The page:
A leader’s attitude and behavior determine whether an organization has an engaged workforce or not. In other words, what leaders think and feel and say and do has a profound impact on employee
satisfaction, enthusiasm for their work, desire to do their best, and commitment to go beyond their job descriptions every day. In an article for The Business Thinker, my colleague Jim Stilwell and I describe 13 ways in which leaders affect employee engagement. Here is our list:
1. Understanding of Engagement
What do leaders know about engagement and how aware are they of their reasons for supporting it? What types of engagement will they and won’t they support?
2. Beliefs about Alignment of Engagement with Organization’s Strategic Goals
To what extent do leaders believe that engagement is necessary for achieving business results? Do they believe that employee engagement will help the organization be successful? And why do they believe this?
3. Beliefs about People in General
What do leaders believe about the desire of people to act responsibly, ethically, and in the best interests of the people around them? How confident are leaders that people will try to do their best? To what extent do leaders truly value the people around them?
4. Beliefs about Employees
What do leaders believe about the behavior of their employees? Do they believe that employees always have the best interests of the organization in mind or do they believe that employees are always unthinking and uncaring?
5. Emotional Intelligence
Can leaders perceive and understand emotions in others and in themselves? Are they sensitive to the social/emotional needs of employees? To what extent can leaders manage their own emotions?
6. Tolerance for Dissent, Conflict and Differences among Peers, Direct Reports, and Other Managers
Do leaders tolerate views that are different from their own? Will they listen to employee dissent without being judgmental and punitive? To what extent do leaders actively seek out views that are different from their own?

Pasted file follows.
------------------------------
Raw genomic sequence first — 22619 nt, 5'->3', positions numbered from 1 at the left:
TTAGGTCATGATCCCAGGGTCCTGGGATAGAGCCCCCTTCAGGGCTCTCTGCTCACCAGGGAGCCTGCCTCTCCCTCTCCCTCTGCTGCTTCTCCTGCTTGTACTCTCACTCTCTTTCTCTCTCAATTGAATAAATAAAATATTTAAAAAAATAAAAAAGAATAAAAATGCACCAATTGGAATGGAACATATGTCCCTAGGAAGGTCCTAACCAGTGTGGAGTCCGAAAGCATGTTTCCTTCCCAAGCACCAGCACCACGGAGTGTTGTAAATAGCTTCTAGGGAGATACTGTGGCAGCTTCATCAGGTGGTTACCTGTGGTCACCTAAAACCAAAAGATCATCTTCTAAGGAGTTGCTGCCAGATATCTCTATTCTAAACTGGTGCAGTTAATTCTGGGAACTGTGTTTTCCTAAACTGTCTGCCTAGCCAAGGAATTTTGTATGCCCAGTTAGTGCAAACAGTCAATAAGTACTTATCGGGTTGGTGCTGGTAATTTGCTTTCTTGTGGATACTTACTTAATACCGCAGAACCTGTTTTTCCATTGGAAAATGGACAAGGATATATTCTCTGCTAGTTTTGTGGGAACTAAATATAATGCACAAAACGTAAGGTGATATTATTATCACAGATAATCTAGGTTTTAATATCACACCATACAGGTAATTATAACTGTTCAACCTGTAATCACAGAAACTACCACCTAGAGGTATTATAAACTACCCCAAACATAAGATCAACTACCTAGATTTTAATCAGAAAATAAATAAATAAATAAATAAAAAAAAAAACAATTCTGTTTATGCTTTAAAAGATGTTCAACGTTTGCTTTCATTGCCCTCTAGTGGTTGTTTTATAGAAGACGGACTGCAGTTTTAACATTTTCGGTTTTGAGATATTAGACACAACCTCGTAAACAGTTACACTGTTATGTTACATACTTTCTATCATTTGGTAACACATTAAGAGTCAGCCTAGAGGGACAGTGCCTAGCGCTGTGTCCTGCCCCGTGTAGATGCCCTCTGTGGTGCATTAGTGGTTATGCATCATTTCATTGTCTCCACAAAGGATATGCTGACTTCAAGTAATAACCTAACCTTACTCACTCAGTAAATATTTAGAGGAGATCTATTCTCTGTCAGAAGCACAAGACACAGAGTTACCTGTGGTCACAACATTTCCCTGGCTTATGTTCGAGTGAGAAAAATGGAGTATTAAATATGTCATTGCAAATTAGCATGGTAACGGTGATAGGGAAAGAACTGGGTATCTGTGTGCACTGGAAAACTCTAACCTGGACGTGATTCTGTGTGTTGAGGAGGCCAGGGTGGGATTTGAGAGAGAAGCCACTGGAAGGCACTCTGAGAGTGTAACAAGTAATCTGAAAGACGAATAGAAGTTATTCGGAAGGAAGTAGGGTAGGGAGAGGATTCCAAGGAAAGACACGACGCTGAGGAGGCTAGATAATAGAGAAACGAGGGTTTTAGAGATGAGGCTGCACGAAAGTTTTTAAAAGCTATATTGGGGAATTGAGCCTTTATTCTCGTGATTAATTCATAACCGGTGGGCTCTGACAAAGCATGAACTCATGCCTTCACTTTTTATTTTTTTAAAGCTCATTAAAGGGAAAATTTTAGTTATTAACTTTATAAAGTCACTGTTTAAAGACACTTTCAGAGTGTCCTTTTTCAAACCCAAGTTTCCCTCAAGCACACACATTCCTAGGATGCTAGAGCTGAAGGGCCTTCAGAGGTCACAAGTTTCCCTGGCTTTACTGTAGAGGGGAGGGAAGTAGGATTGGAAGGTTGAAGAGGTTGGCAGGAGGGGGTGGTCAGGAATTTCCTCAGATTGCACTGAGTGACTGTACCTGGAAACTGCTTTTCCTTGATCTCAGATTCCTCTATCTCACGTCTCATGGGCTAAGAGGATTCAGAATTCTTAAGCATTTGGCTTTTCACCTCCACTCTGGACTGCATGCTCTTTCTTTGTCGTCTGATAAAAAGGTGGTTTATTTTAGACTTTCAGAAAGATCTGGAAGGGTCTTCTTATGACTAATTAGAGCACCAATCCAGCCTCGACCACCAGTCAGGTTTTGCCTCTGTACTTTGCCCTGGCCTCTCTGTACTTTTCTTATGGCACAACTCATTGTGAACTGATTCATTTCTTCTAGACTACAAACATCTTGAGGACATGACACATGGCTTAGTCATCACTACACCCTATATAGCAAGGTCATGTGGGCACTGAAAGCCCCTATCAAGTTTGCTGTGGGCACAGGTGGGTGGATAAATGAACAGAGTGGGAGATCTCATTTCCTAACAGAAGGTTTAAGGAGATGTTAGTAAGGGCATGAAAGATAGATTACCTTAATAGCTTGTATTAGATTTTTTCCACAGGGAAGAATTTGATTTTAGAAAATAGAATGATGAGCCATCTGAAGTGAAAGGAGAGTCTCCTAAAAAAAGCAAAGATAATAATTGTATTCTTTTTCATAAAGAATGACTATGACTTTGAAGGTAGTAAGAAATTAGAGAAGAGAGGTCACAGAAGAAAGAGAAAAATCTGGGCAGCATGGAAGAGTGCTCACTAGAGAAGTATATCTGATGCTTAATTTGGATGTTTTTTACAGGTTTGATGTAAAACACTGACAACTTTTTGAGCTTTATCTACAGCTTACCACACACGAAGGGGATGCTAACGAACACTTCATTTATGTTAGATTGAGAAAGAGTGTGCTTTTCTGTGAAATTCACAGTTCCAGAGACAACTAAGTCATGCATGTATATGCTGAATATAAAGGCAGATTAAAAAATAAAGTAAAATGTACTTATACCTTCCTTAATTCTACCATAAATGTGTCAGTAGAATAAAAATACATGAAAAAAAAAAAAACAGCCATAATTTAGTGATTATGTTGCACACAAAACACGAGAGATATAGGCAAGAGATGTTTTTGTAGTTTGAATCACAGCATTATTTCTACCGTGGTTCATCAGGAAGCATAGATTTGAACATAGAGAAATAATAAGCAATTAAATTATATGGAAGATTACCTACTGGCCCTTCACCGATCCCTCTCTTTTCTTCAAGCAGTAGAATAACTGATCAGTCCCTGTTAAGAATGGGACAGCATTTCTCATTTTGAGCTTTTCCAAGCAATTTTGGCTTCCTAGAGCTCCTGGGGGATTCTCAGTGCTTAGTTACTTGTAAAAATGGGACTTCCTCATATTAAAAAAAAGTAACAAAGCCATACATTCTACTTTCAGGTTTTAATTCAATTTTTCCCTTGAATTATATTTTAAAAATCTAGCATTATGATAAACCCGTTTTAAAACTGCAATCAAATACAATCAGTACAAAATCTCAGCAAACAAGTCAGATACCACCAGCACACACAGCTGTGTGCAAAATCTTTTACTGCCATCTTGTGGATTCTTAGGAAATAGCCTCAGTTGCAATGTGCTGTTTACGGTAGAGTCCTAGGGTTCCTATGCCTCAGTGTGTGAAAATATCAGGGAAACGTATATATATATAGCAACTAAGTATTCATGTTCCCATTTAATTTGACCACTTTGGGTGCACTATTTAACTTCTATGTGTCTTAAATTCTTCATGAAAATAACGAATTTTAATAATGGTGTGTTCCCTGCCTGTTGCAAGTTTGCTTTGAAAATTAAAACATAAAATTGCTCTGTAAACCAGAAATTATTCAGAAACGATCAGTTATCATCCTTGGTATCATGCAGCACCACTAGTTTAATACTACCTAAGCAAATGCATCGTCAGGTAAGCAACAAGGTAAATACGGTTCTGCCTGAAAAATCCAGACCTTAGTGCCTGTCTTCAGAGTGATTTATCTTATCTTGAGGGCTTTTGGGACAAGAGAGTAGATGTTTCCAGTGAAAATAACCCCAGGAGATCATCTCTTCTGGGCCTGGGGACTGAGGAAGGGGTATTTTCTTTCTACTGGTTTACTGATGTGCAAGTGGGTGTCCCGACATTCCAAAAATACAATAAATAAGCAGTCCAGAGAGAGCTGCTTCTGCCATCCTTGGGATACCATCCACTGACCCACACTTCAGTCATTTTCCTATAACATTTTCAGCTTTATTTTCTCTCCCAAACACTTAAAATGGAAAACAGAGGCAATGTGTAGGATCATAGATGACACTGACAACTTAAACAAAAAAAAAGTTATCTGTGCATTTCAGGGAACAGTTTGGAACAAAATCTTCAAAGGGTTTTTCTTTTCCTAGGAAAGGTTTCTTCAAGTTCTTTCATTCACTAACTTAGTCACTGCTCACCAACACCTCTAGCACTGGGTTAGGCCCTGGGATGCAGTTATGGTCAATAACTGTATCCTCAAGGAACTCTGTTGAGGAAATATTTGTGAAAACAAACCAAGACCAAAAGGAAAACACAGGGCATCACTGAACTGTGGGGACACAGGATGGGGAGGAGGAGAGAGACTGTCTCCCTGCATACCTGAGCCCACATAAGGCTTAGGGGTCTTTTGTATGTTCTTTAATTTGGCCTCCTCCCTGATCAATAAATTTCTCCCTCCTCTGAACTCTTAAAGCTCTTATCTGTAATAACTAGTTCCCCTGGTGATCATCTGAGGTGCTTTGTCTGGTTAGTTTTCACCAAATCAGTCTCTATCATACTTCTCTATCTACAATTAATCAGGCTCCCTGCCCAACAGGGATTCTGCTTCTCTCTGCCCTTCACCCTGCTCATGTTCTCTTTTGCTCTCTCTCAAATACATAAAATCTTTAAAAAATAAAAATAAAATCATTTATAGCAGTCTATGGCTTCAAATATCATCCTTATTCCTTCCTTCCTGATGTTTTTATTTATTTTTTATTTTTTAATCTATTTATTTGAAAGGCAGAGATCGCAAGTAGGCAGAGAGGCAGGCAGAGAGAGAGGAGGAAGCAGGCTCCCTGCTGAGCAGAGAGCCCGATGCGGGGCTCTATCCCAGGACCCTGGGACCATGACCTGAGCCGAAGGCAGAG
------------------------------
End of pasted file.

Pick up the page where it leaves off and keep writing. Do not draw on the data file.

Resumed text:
7. Expression of Caring for Others
Are leaders authentic and open in their expression of appreciation and caring to employees?
8. Tolerance for Autonomy
Will leaders allow employees to act on their own without specific directions on how to complete a task? Will they allow employees to figure out for themselves how to best achieve a goal?
Are leaders both trusting and trustworthy. Do they do what they say they are going to do? Do they follow through on their commitments and responsibilities? Do they give others the authority and responsibility to make important decisions?
10. Bias in Decision-Making
Are leaders aware of the biases underlying their “fast thinking” decisions? Do they know how their biases are affecting their decisions? Is this acceptable to them?
11. Thinking Patterns
Are leaders more cerebral, analytical, and logical in their thinking or are they more emotional and feeling based in their thinking? Whichever pattern is dominant, do they value this kind of thinking in others?
12. Beliefs about Leadership
What do leaders believe about good leadership? Do they believe that one style works for all employees (e.g., command-and-control) or do they believe that the style of most effective leadership depends on the situation? Do they believe that effective leaders are charismatic and operate from a base of power or do they believe that leadership and power should be shared with others?
Are leaders aware of their values and beliefs and how their actions are viewed by others? Is the way that they actually practice leadership in sync with what they believe to be the best way to lead?
We recognize that it’s a tall order to ask every organization leader to have this level of introspection. However, if leaders want employees to be fully engaged in their work and the organization, then leaders need to ask themselves these questions and understand the impact of their answers.